Whatever the plot, the ignominy of such a termination to the lavish preparations and boastings preceding was palpable. Elizabeth was furious, and her expressions of resentment were scathing. Whereupon Essex took the very worst step possible in his own interests. Relying on the Queen's curious infatuation for his person, which had survived innumerable quarrels and flagrant impertinences, he left his office, sped across the channel, rode post haste across England, flung himself, all mud-bespattered into the presence of his mistress in her chamber, and prayed for pardon. For the moment, she was too utterly taken aback to be herself; he left her thinking he had won. But the outrage was too gross. That evening he found himself under arrest. His enemies' policy of "giving him rope enough" had been more completely successful than they could have hoped. He had set the noose about his neck with his own hand, though it was not yet tightened.

[Catholic factions]

The whole of the Essex story is inextricably interwoven with the crowd of intrigues in progress in connexion with the succession. In England by this time the ultra-Spanish or Jesuit faction, which would have enthroned the Inquisition with a Spanish nominee as sovereign, was all but non-existent. The division was into two main parties. One desired a sovereign under whom either Catholicism should be restored under such tolerant conditions as prevailed under Henry IV. in France, or else Anglicanism might be retained, extending a like toleration to Catholics. There was of course a fundamental divergence between these two positions; but very many of the nobility, whether professed Anglicans or professed Catholics, were prepared to accept either alternative. Of this party the intellectual chief was Cecil. The second party, that of which Essex was the head, relied primarily upon the Puritan element, and advocated persistent hostility to Spain.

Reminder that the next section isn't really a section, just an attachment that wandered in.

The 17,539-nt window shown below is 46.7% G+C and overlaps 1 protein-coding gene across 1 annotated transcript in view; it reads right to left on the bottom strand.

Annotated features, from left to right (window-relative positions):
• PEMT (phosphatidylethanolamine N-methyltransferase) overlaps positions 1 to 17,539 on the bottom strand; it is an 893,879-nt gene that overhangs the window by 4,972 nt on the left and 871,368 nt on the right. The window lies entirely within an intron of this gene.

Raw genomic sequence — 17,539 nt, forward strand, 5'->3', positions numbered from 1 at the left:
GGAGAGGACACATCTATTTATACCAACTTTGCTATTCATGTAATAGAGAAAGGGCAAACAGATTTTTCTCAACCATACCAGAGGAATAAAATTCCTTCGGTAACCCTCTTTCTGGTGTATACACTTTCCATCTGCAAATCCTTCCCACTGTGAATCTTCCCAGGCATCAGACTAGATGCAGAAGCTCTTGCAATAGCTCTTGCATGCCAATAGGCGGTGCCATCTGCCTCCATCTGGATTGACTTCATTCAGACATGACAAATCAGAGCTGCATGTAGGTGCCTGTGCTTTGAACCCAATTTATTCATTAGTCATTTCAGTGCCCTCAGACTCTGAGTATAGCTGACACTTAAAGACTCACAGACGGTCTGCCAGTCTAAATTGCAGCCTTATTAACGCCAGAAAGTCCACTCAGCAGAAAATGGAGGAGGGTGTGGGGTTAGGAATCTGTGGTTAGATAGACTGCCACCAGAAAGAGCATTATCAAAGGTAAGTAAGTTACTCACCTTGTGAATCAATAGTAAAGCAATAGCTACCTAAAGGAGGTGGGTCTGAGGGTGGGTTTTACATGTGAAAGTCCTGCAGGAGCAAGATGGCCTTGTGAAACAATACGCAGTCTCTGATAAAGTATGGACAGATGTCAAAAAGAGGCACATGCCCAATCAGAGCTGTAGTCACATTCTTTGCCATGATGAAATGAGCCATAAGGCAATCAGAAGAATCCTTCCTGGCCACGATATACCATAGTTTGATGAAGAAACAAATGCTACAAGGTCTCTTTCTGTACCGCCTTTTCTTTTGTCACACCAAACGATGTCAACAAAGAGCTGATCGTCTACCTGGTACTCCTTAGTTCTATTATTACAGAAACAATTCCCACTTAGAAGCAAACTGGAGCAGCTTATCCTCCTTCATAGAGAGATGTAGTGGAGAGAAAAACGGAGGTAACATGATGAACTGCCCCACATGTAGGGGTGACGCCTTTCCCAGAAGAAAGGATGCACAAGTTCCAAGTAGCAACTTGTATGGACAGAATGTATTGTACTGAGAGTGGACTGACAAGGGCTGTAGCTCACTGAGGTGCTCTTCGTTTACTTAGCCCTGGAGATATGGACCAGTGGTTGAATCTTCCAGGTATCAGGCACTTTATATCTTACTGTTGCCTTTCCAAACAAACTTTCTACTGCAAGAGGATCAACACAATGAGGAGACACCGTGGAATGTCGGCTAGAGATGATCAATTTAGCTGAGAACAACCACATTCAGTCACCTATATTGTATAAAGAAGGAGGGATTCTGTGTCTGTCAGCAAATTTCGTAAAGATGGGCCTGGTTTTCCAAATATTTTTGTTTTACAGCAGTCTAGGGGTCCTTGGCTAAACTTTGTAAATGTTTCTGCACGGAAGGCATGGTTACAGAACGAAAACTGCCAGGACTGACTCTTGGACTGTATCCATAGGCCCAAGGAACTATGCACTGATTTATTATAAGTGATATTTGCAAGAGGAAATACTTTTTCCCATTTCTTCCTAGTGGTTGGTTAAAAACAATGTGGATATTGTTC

Now the effective Spanish position had been materially changed since, shortly before his death, Philip II. had erected the Netherlands into a separate sovereignty under the Infanta Isabella and the Austrian Archduke Albert to whom she was betrothed: he had thus made possible for England a revival of the old-time Burgundian alliance independent of Spain. The Archduke knew that as a Spanish Princess Isabella would never be accepted in England, but the union under one head of England and Burgundy was a very different matter, which might provide a key to the religious problem very much akin to that which France had recently found. It was in this direction that the eyes of the majority of the Cecil party were probably turned. For Essex however - unless indeed he really contemplated the hare-brained scheme of striking for the throne himself - the course was clearly to bring in James as his own puppet. It is no doubt easy to remark that that crafty prince would very soon have outwitted and tripped up the shallow and overweening Earl: but the Earl himself was the last person to anticipate such a denouement.